by Barış Altıntaş, 11 August 2016
The entire world has been watching Turkey closely since the night of 15 July, the night of a heinous coup attempt that left hundreds, both civilians and police officers, dead and thousands wounded. To investigate the networks and people behind the failed coup, on July 23 the country declared a Sate of Emergency, which will last at least 90 days. Few weeks after the coup, it looks increasingly likely that the authorities will abuse the Sate of Emergency conditions in place.
Turkey’s President Recep Tayyip Erdoğan, as well as other government officials have accused Fethullah Gülen, an Islamic cleric in self-exile in the US, and his wide network of followers in Turkey to be behind the coup attempt.
So far 42 journalists have been arrested as part of the investigation into the coup attempt. Almost all of them have worked or wrote for Zaman, the flagship of the Gülen movement.
The government’s accusations against its former allies seem to have a reasonably sound basis and foreign dignitaries are also starting to acknowledge this possibility. However, the Turkish president’s long-standing and increasing authoritarianism and his low credibility levels have created the image that State of Emergency was declared only to serve the government’s own purpose of purging critics.
The detentions and arrests of journalists that came after the failed coup might indeed mean that the State of Emergency conditions are not just for investigating the failed coup, but also for intimidating critics into silence. It appears that the authorities are disregarding basic principles of law such as due process and the presumption of innocence, but instead, rounding up people to try and gather evidence against them.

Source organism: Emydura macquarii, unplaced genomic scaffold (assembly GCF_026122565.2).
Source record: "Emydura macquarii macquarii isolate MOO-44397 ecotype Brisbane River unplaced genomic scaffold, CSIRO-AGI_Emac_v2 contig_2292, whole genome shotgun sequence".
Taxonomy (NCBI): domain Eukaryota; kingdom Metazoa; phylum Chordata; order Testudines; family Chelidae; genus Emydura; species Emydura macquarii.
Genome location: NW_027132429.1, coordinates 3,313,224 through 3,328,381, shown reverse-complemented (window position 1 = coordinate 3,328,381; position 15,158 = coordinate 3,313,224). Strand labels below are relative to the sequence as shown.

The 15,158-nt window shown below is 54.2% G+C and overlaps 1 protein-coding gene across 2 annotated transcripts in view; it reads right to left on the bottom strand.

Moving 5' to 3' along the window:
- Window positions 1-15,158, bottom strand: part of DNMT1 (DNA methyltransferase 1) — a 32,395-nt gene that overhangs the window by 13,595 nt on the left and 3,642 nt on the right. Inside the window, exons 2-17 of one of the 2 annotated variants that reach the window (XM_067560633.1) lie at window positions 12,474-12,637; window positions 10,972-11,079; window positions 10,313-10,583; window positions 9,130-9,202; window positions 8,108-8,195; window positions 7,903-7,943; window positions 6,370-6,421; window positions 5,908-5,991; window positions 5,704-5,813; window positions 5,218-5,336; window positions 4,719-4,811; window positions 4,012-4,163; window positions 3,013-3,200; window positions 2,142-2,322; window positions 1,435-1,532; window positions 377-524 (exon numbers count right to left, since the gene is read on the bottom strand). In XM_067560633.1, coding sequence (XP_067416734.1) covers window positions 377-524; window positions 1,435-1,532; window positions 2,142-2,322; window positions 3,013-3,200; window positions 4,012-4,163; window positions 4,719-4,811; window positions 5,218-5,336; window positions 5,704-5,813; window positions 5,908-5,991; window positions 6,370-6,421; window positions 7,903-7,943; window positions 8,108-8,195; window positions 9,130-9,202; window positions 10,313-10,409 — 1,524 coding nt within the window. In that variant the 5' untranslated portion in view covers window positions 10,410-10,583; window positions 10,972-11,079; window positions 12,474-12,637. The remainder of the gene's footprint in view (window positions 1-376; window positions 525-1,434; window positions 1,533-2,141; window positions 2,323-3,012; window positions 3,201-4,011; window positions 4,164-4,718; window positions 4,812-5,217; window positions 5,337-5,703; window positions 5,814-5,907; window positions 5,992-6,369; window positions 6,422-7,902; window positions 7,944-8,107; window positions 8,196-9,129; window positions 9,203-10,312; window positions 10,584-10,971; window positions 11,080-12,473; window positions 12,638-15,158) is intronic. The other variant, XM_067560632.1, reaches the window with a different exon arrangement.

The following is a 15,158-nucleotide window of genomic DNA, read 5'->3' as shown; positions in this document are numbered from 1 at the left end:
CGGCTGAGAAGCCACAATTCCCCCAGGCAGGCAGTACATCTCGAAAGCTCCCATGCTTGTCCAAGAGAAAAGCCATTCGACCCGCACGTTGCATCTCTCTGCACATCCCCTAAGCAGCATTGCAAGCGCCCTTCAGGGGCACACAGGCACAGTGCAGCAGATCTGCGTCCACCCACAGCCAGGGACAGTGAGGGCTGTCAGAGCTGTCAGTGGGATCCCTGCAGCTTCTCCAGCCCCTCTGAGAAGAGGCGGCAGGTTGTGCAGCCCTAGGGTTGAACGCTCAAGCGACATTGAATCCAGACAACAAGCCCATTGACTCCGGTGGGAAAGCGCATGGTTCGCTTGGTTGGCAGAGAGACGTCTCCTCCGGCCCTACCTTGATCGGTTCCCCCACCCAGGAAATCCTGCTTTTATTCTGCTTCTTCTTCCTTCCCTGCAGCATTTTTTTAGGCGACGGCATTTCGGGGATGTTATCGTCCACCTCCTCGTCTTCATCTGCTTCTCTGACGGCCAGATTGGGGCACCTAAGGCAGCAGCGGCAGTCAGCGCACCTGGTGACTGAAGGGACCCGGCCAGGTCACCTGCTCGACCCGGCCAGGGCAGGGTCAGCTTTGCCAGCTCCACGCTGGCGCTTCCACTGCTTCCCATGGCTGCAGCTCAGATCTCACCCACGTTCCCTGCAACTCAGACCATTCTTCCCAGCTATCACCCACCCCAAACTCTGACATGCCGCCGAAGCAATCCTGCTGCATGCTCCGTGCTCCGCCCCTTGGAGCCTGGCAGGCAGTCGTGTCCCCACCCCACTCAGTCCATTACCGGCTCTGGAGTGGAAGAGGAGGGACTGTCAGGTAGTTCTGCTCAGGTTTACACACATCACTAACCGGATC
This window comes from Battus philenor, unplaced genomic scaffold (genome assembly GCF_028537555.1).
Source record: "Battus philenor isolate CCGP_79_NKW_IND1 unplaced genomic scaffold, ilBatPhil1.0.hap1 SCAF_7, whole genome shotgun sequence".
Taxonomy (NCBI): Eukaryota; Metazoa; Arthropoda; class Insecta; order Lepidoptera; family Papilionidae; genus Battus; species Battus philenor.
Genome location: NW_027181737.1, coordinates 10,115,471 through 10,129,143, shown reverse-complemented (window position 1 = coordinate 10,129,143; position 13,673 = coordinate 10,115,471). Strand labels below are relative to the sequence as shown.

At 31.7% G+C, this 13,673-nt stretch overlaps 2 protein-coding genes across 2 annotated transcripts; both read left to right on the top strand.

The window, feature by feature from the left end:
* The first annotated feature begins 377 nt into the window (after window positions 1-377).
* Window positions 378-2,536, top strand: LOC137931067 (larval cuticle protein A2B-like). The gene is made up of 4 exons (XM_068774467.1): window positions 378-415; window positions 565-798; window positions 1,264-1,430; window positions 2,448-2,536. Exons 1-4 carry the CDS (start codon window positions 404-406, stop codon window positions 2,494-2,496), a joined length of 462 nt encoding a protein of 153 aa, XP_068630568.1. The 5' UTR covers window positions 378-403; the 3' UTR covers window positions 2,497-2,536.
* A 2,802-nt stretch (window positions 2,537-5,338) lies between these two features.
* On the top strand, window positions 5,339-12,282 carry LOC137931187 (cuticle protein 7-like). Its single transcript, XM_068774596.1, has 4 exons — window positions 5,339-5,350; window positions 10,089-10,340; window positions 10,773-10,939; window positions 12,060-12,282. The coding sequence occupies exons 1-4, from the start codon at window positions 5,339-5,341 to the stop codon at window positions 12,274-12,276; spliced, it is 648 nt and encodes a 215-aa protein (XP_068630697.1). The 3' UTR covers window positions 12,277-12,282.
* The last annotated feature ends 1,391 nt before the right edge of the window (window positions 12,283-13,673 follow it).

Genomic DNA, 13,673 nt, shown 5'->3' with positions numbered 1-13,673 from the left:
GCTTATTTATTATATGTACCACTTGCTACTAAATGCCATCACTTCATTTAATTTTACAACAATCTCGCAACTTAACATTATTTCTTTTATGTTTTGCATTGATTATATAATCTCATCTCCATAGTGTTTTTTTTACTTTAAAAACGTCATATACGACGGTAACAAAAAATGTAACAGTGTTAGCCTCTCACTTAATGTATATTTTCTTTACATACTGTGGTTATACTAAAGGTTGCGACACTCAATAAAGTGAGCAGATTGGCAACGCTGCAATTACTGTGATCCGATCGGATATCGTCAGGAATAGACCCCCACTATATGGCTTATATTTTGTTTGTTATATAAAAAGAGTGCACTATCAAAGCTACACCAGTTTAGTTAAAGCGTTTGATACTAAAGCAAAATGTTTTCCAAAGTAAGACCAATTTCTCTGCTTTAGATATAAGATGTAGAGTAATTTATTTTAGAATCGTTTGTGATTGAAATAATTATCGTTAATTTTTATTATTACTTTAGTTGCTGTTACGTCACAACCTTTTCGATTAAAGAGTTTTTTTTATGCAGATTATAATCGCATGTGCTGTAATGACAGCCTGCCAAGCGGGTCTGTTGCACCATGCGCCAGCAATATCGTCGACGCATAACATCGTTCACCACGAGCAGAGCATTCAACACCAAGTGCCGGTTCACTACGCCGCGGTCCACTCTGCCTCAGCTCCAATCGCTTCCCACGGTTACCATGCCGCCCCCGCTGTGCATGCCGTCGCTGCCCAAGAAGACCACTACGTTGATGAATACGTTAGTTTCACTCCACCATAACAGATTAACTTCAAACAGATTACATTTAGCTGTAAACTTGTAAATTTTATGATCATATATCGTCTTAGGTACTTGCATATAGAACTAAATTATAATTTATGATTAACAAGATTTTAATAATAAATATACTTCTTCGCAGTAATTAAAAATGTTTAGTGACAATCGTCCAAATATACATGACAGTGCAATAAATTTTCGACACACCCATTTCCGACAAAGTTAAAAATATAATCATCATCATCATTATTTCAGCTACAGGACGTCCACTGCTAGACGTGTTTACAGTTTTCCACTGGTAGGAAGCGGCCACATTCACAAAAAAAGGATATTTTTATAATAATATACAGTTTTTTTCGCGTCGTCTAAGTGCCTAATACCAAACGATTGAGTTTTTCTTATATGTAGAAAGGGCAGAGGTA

Concerns about journalists
Among the 42 journalists arrested so far in the investigation are Şahin Alpay and Lale Kemal, two former Zaman columnists, who had no links to the Fethullah Gülen movement.
Human rights activist and lawyer Orhan Kemal Cengiz, who also wrote for Zaman, together with some other Gülen-affiliated journalists, was briefly detained, questioned and released on an international travel ban. Additionally, officials have so far failed to produce convincing evidence that any of the other journalists who might have been associated with the movement in the past knew of the coup plot.
Holding people in prison without any solid evidence and based only on affiliation with the movement is unacceptable. Even the country’s president, whom the coup apparently sought to overthrow, has said he supported “this structure with good intentions” in the past. He has asked for forgiveness from God for contributing to Gülen-network’s members’ ascent inside the state and society.
In what was an unabashed display of riding roughshod over basic principles of law, the judges who ruled for the arrest of Şahin Alpay and six other journalists stated among the reasons for such ruling the fact that Ekrem Dumanlı, the editor-in-chief of Zaman, has left the country. The court further “reasoned” that the columnists should have known about the coup plot, citing a prior investigation and charges against Dumanlı. P24 has also heard of unconfirmed allegations from lawyers that they are being pressured into abandoning their arrested clients.